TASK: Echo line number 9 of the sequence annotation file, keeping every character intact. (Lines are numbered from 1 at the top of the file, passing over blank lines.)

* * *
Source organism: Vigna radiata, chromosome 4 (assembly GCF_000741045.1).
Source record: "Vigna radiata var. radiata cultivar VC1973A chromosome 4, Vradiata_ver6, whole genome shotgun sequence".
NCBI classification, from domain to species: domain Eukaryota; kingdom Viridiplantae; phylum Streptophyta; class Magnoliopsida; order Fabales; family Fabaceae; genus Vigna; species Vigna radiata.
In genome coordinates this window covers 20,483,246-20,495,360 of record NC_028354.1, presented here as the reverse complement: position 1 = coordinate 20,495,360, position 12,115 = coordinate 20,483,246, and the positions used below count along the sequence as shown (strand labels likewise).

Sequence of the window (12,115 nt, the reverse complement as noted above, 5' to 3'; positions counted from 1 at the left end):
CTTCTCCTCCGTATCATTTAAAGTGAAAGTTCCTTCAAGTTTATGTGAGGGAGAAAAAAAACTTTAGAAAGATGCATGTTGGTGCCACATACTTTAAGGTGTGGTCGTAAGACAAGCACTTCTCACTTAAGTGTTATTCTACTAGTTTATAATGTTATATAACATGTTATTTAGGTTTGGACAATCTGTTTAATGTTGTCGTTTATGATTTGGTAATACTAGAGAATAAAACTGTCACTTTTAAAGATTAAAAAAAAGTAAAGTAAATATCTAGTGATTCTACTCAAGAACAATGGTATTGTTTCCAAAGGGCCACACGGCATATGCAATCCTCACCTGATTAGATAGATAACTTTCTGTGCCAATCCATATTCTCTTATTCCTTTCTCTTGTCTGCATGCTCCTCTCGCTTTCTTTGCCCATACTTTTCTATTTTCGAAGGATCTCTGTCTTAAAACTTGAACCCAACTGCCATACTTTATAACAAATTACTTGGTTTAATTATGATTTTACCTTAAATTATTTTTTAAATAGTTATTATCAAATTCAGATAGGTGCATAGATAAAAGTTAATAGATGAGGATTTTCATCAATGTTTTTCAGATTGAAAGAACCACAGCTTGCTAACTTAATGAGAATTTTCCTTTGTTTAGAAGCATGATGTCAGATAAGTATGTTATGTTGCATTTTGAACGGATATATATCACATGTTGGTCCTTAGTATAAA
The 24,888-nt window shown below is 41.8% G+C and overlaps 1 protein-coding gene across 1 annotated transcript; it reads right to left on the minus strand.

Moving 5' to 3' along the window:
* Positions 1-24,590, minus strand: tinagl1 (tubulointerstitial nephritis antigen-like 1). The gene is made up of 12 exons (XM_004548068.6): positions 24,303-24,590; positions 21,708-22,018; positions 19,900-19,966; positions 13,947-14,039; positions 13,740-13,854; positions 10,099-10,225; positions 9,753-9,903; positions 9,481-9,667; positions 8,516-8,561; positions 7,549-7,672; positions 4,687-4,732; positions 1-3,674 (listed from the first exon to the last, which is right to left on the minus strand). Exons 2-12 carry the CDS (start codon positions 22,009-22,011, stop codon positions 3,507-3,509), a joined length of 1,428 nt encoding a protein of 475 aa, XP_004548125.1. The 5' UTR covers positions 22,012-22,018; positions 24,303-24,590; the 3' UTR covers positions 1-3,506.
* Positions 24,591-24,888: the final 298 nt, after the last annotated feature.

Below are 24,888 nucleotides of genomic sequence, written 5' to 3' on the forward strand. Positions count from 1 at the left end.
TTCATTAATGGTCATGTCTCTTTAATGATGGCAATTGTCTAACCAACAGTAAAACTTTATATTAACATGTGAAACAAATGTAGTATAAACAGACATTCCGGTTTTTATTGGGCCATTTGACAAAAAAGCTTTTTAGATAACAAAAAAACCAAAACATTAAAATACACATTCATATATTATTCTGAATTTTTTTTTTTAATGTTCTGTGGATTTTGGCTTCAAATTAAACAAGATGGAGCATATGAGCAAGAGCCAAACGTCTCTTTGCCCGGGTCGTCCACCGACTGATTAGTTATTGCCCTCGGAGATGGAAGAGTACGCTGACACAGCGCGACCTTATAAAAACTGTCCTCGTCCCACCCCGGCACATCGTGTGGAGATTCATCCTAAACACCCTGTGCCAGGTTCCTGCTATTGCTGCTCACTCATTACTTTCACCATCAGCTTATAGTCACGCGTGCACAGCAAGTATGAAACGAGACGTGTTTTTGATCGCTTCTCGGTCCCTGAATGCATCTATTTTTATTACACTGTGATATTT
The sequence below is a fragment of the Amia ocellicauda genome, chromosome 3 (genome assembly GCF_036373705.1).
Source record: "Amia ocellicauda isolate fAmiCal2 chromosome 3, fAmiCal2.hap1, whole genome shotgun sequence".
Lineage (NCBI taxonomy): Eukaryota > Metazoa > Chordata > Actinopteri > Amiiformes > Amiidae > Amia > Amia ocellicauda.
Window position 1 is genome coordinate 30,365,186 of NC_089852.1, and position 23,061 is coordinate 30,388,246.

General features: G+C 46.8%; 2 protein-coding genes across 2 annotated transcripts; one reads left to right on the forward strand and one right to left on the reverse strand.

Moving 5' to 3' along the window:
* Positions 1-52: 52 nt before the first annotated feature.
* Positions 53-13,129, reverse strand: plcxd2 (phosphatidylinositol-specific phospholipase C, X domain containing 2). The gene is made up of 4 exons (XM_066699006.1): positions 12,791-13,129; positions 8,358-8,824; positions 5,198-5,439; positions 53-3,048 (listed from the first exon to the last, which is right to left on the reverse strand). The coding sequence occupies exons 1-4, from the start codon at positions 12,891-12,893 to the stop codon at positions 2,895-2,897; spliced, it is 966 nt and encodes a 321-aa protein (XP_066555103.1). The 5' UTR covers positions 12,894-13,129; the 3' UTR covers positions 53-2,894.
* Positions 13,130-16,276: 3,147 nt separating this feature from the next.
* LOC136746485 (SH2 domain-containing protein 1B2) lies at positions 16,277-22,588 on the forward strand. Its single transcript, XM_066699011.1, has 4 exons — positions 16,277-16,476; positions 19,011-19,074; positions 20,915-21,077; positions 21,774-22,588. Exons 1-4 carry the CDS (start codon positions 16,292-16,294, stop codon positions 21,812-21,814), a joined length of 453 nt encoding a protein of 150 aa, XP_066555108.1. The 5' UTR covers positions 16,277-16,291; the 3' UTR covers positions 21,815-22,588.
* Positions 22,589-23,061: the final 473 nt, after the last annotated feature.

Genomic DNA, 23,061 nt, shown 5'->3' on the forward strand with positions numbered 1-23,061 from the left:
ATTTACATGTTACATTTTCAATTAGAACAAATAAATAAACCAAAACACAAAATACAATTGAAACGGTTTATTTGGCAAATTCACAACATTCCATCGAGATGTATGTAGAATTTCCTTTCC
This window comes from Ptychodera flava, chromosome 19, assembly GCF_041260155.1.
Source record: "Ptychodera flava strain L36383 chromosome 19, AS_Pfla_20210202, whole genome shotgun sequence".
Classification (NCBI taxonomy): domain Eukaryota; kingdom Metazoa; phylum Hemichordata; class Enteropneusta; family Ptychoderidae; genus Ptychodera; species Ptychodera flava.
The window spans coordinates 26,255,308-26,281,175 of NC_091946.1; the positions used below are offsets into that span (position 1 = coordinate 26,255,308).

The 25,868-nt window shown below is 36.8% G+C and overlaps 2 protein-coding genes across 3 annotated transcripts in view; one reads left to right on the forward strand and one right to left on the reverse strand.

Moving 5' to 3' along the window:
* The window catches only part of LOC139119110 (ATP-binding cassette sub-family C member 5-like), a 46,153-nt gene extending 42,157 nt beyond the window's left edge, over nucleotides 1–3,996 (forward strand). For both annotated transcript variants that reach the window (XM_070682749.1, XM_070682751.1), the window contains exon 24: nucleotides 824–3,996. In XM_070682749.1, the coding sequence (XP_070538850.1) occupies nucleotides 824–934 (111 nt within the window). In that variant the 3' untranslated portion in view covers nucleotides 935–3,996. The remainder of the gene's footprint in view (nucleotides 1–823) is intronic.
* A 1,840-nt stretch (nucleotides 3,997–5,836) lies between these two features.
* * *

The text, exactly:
* Positions 1-24,590, minus strand: tinagl1 (tubulointerstitial nephritis antigen-like 1). The gene is made up of 12 exons (XM_004548068.6): positions 24,303-24,590; positions 21,708-22,018; positions 19,900-19,966; positions 13,947-14,039; positions 13,740-13,854; positions 10,099-10,225; positions 9,753-9,903; positions 9,481-9,667; positions 8,516-8,561; positions 7,549-7,672; positions 4,687-4,732; positions 1-3,674 (listed from the first exon to the last, which is right to left on the minus strand). Exons 2-12 carry the CDS (start codon positions 22,009-22,011, stop codon positions 3,507-3,509), a joined length of 1,428 nt encoding a protein of 475 aa, XP_004548125.1. The 5' UTR covers positions 22,012-22,018; positions 24,303-24,590; the 3' UTR covers positions 1-3,506.